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post #11 of 21 Old 10-16-2008
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A really simple way to label your wiring is to use 3M white vinyl electrical tape and a ultra-fine point Sharpie marker. You cut the tape about 1/2" long or so, write what the wiring is on one end, and then wrap it around the wire in question... leaves the writing on the visible end.

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post #12 of 21 Old 10-16-2008
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My new-to-me 79 Catalina 30 is getting a complete re-wire. Original wiring diagrams are available from Catalina, then add your updates from there.
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post #13 of 21 Old 10-16-2008
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From my own experience rewiring a boat:

Do the AC wiring first because:

(1) You generally want to keep the AC wires away from the DC wires to avoid introducing 60 Hertz hum in DC devices. That means you can often replace AC wiring without disturbing the DC wiring.

(2) When the AC is done, you'll have convenient power that you'll need for the DC rewire: namely good lighting and a heat gun.

(3) Bad AC wiring can be far more dangerous that bad DC wiring. A corroded wire nut can easily create a fire. (Wire nuts should never be used on a boat.) And AC voltages can easily kill a person.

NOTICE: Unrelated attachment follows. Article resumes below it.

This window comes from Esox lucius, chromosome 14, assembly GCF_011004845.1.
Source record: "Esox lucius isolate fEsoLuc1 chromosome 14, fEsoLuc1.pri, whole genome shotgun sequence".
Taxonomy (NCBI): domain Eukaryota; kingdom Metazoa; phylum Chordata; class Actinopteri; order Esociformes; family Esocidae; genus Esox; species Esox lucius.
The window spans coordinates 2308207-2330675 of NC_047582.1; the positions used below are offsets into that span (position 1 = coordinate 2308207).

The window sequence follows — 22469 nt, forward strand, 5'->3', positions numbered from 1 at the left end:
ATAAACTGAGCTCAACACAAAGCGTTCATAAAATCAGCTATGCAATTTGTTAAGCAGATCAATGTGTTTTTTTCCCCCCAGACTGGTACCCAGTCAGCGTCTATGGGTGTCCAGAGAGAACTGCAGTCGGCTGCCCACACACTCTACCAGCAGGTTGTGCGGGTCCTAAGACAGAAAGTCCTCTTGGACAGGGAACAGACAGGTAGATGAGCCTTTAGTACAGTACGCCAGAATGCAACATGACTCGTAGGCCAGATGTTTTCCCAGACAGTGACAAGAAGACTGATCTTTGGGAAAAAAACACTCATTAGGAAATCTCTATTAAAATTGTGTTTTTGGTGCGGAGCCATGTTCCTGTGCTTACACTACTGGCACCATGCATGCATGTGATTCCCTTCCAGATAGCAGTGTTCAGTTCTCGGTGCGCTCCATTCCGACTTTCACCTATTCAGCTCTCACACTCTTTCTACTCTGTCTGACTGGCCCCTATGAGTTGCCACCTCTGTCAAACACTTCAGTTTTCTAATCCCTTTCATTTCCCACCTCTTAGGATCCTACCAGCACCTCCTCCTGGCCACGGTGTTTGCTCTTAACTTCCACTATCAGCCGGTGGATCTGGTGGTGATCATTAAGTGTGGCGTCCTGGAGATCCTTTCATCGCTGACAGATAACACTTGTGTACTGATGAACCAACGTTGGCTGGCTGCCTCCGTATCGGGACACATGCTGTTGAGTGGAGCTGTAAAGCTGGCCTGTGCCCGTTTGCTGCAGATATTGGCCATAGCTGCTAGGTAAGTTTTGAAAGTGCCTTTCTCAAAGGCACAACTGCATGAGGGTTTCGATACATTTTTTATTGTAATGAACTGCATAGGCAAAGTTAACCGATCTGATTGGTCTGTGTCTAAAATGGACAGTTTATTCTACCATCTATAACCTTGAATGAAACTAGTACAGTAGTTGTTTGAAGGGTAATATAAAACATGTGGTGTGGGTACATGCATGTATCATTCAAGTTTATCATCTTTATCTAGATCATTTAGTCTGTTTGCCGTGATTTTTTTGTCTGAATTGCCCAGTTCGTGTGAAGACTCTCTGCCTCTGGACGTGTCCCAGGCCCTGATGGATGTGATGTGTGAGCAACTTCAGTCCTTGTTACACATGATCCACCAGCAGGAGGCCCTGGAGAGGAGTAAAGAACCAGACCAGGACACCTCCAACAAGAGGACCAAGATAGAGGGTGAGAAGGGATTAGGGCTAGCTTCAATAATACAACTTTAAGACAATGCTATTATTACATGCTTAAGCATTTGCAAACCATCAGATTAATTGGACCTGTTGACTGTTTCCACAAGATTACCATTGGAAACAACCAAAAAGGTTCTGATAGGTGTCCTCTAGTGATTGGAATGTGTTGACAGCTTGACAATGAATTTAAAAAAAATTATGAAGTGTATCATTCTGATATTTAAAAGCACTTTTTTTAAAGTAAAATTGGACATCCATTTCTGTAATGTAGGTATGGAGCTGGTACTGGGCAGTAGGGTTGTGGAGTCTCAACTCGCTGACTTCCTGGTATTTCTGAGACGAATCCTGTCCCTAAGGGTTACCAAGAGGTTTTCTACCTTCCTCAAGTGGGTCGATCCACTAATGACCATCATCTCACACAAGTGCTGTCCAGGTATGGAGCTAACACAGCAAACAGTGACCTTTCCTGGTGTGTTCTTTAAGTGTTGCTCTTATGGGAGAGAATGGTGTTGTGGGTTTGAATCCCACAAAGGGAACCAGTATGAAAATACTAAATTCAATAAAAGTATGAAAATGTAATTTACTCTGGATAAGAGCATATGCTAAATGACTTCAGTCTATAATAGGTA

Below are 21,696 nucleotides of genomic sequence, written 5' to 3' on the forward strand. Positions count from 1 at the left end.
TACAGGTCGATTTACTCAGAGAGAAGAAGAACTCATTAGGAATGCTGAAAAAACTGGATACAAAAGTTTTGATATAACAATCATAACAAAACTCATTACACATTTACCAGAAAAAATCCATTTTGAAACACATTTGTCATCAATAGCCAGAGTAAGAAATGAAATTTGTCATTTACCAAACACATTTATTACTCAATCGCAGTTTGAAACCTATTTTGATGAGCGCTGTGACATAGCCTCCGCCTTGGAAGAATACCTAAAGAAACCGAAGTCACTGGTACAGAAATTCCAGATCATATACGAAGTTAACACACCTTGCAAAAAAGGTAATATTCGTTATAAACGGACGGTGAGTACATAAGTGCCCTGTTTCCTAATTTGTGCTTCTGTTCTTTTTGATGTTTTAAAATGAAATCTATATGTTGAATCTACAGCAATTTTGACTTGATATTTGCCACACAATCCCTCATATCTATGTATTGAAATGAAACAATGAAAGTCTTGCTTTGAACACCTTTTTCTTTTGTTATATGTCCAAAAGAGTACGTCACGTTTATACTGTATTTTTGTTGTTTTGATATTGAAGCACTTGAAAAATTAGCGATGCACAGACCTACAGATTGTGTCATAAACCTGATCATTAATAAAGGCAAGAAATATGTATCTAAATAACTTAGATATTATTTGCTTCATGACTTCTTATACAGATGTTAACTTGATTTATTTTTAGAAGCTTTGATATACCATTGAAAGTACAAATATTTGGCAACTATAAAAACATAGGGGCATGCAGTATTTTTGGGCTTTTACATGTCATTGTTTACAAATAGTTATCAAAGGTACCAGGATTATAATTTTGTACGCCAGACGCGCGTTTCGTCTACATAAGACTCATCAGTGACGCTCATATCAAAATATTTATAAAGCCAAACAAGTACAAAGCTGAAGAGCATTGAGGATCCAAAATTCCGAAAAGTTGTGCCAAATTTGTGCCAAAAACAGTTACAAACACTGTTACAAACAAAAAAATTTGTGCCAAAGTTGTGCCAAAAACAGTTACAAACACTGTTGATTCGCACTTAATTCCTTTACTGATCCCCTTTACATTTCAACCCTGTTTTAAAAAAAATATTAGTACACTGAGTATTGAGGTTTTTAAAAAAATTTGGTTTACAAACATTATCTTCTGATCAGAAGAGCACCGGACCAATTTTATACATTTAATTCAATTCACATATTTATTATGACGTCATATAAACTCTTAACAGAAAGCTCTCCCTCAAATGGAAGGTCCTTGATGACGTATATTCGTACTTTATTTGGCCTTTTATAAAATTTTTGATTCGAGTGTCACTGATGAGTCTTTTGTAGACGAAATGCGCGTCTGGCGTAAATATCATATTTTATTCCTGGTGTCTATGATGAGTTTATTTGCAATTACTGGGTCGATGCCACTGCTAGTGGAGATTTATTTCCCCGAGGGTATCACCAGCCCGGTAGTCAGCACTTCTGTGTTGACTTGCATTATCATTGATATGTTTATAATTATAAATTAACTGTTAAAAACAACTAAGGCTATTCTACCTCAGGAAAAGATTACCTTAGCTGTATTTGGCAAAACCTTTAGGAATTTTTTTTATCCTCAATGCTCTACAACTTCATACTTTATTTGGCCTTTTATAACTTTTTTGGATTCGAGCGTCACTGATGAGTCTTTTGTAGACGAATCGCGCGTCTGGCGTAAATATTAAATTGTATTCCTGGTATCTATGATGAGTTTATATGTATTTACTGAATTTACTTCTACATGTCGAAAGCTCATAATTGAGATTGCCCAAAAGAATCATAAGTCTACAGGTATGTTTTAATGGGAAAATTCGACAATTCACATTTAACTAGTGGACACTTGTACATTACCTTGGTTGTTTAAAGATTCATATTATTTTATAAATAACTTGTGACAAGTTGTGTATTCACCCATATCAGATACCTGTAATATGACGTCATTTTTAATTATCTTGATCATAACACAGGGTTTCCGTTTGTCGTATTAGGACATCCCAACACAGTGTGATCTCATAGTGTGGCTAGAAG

(4) AC wiring is generally simpler than DC wiring. There's less of it and the wires are smaller and more manageable. You'll have an opportunity to test your abilities before the much larger DC rewire project.

All that having been said, be sure to think through your AC needs before you get started. And read up on marine wiring standards. Marine AC is very different from home AC.
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post #14 of 21 Old 10-16-2008
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BTW, do try and avoid using BLACK for AC hot and DC ground...use YELLOW for the DC Ground... makes your life a lot easier and may save it.

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You know what the first rule of sailing is? ...Love. You can learn all the math in the 'verse, but you take
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—Cpt. Mal Reynolds, Serenity (edited)

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post #15 of 21 Old 10-16-2008 Thread Starter
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thanks a lot for all the advise. i guess i am planning on re-doing the wiring then. will i need to replace a lot of appliances? or just the wires going to them?

i'm pretty good with labeling and all. i've done a top end rebuild on my 1990 300zx and got PLENTY of practice lol.
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post #16 of 21 Old 10-16-2008
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If the appliances are in good shape, no real need to replace them IMHO. I'd highly recommend getting new circuit breakers and panels though, since the old ones may or may not be marinized and may or may not be about to fail. It'd be a shame to have a new wiring project burned up by an old panel.

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You know what the first rule of sailing is? ...Love. You can learn all the math in the 'verse, but you take